Still smarting from the latest budget fight, Gov. Arnold Schwarzenegger and legislative leaders are gearing up for a new battle -- a push to ease the state's chronic boom-bust cycles by radically altering the way we pay taxes.
A 14-member panel of political appointees dubbed the Commission on the 21st Century Economy has been meeting quietly since the start of the year to ponder potentially revolutionary changes.
As envisioned by Schwarzenegger and legislative leaders, the notion was to bring together a collection of mostly apolitical wonks to settle issues that deeply divide the Capitol.
It has not been easy.
The commission's final report, originally slated for release in April, has been put off as these get-it-done intellectuals risk descending into the partisan gridlock that plagues the Legislature.
They've talked of a carbon tax, boosted business property levies and rainy-day funds. They've wrestled over scrapping taxes on sales and corporations, substituting a broad business toll to spread the fiscal burden. They've haggled over a flat tax on income.
Although nothing is settled, Schwarzenegger has tried to light a fire under the process. He recently called for the commission to wrap up a final report by Sept. 20 and asked that the Democrat-dominated Legislature convene a special session to consider what to do next.
'A critical moment'
"I'm hopeful," said Gerald Parsky, the Los Angeles businessman and former University of California regent who is the chairman of the tax commission. "I think we have a critical moment in time. . . . The people of California want policymakers to come together and act."
Others urge a more cautious process before launching into what they see as a massive statewide tax experiment that could produce both big winners and big losers.
"The devil is in the details -- and so is Santa Claus," said Richard Pomp, a University of Connecticut law professor appointed to the commission by Democratic leaders.
Many conservatives see altering the tax system as long overdue, a way to ease the volatility that has sent tax revenues soaring during good times and plummeting during bad.
But liberals worry that changes might disproportionately benefit the wealthy in a state that already has a yawning gap between its richest and poorest residents.
With repeated budget deficits dogging them, Schwarzenegger and Democrats agreed late last year to set up a commission to find middle ground.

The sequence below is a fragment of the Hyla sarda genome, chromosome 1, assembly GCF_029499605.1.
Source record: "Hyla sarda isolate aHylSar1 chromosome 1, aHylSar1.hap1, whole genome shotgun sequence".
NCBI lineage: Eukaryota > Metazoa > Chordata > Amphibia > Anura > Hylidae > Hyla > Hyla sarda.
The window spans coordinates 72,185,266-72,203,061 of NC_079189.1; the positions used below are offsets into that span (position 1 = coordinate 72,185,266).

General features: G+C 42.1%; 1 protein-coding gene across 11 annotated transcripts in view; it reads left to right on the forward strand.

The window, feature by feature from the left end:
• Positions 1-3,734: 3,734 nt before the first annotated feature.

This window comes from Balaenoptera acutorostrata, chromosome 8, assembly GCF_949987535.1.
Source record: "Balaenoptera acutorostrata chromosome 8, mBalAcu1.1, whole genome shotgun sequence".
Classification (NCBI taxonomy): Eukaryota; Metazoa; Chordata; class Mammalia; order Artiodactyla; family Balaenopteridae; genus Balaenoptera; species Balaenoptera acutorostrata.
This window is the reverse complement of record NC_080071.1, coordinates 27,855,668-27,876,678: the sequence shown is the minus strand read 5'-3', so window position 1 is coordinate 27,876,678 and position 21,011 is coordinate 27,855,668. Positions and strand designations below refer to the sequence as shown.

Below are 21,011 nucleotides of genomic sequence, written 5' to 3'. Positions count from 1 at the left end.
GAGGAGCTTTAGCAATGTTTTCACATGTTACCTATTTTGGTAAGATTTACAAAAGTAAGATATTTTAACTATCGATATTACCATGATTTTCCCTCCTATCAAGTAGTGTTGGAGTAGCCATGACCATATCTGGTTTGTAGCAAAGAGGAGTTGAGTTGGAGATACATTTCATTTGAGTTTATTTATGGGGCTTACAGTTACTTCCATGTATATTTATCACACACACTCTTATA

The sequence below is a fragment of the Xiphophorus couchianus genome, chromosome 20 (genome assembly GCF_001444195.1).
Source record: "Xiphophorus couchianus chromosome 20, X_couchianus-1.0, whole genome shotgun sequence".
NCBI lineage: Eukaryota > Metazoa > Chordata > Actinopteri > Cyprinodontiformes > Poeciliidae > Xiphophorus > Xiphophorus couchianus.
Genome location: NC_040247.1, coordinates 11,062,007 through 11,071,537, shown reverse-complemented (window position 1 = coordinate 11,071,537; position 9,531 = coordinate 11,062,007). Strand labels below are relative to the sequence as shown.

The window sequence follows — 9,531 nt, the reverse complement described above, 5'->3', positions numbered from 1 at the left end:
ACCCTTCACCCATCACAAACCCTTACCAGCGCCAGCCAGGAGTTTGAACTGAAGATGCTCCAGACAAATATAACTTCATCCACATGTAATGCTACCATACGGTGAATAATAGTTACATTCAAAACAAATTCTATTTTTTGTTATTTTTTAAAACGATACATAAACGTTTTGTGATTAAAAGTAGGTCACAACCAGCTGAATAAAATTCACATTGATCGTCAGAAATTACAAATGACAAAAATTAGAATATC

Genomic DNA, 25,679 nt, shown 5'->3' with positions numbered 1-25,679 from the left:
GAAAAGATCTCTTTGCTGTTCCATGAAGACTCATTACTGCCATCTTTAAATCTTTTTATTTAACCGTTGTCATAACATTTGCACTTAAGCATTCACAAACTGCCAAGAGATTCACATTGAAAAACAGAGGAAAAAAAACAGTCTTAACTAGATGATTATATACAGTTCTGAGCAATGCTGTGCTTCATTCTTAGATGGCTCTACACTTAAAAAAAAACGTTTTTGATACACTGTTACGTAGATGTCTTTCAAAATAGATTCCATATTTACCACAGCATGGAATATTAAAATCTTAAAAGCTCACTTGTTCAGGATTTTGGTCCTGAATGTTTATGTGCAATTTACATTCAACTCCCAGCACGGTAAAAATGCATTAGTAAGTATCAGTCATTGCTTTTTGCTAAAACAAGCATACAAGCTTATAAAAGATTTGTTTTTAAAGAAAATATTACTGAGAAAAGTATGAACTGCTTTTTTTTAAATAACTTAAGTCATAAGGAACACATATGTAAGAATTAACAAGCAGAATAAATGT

Pomp served in the 1980s on the New York commission that modernized that state's taxation system. Other panelists include former Reagan advisor Michael Boskin, a conservative now at Stanford's Hoover Institution, and two former state lawmakers with reputations as wonks: former Republican Assembly Speaker Curt Pringle, now Anaheim's mayor, and Fred Keeley, a Democrat and former assemblyman who is now treasurer of Santa Cruz County.
At times the commission has seemed to cleave along partisan lines that in recent years have pitted business-friendly Republicans against Democrats eager to save the state's fraying health and welfare safety net.
Doubters still dog them, but Parsky sees a growing possibility that the panel may reach a consensus. Critics who see an ideological split "are about two commission meetings behind reality," he said.
But hot-button issues abound.
Democrats on the commission still want to address the split-roll property tax, tweaking the dictates of Proposition 13 to boost the levy on business. They also talk of an ironclad rainy-day fund and a tax on carbon-generating fuels dovetailing with the push by Schwarzenegger and Democrats to curb greenhouse gases.
The big focus is reducing the state's tax volatility, which arises in large measure from the reliance on personal income tax, particularly revenue generated by top wage earners.
Since 1950, income taxes have grown from 11% of the state's tax revenue to about 50% today. In recent years, the state's wealthiest 1% have generated the bulk of that -- roughly half of the total income tax take, and a quarter of the state's overall tax revenue.
Liberal critics say this simply reflects the astronomical rise in incomes of the super rich in Silicon Valley, Hollywood and other haunts of the wealthy. That revenue stream has tracked the rise and fall of the economy and stock market.
Talk on the commission of a total flat tax quickly tripped on political realities -- shifting more of the burden from the rich to the middle-class would never fly in a Legislature dominated by liberal Democrats. The idea has evolved into a compromise proposal to reduce tax rates across all income levels, with as few as two tiers of 2.75% and 7%.
Conservatives would also like to see the taxes on corporations and sales eliminated outright. That lost revenue, they say, could be replaced by what's called a business net receipts tax. That new levy would tap a far broader base of businesses, including service sector jobs -- lawyers, engineers, business consultants -- that are 21st century growth industries but don't pay sales tax.
Pomp, the Connecticut professor, has a different name for it -- a "stealth sales tax."
As he sees it, the new tax would be mostly a way to bypass the army of Capitol lobbyists who make sport of shooting down attempts to broaden the state's sales tax base.
Jean Ross, California Budget Project executive director, sees efforts by conservatives on the tax commission as "a smoke screen masking a hidden agenda" -- to shrink the state's tax revenue and the size of government along with it.
"This is a recipe for future budget crises," she said.
Schwarzenegger is pressing hard heading into his final year in office. Democratic leaders, however, say they're going to resist moving too fast. Many would rather expand the existing sales tax than introduce an entirely new levy.
"We have a responsibility to be careful and to get it right," said Senate President Pro Tem Darrell Steinberg. "I'm not going to be part of rushing anything of this magnitude."